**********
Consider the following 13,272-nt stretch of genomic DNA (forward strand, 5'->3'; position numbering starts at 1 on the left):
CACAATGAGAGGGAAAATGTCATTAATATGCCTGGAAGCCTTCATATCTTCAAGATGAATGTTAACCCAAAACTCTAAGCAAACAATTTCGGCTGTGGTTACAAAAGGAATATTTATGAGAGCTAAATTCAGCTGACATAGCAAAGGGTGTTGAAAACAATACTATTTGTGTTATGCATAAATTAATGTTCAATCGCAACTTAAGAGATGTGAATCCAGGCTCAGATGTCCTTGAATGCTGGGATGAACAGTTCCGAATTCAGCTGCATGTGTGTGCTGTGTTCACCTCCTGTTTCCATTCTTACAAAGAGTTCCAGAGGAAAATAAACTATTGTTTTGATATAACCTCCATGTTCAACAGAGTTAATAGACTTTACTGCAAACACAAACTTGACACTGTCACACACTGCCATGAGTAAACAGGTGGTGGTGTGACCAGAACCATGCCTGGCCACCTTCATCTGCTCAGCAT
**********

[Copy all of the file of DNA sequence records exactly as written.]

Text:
Consider the following 13,272-nt stretch of genomic DNA (forward strand, 5'->3'; position numbering starts at 1 on the left):
CACAATGAGAGGGAAAATGTCATTAATATGCCTGGAAGCCTTCATATCTTCAAGATGAATGTTAACCCAAAACTCTAAGCAAACAATTTCGGCTGTGGTTACAAAAGGAATATTTATGAGAGCTAAATTCAGCTGACATAGCAAAGGGTGTTGAAAACAATACTATTTGTGTTATGCATAAATTAATGTTCAATCGCAACTTAAGAGATGTGAATCCAGGCTCAGATGTCCTTGAATGCTGGGATGAACAGTTCCGAATTCAGCTGCATGTGTGTGCTGTGTTCACCTCCTGTTTCCATTCTTACAAAGAGTTCCAGAGGAAAATAAACTATTGTTTTGATATAACCTCCATGTTCAACAGAGTTAATAGACTTTACTGCAAACACAAACTTGACACTGTCACACACTGCCATGAGTAAACAGGTGGTGGTGTGACCAGAACCATGCCTGGCCACCTTCATCTGCTCAGCAT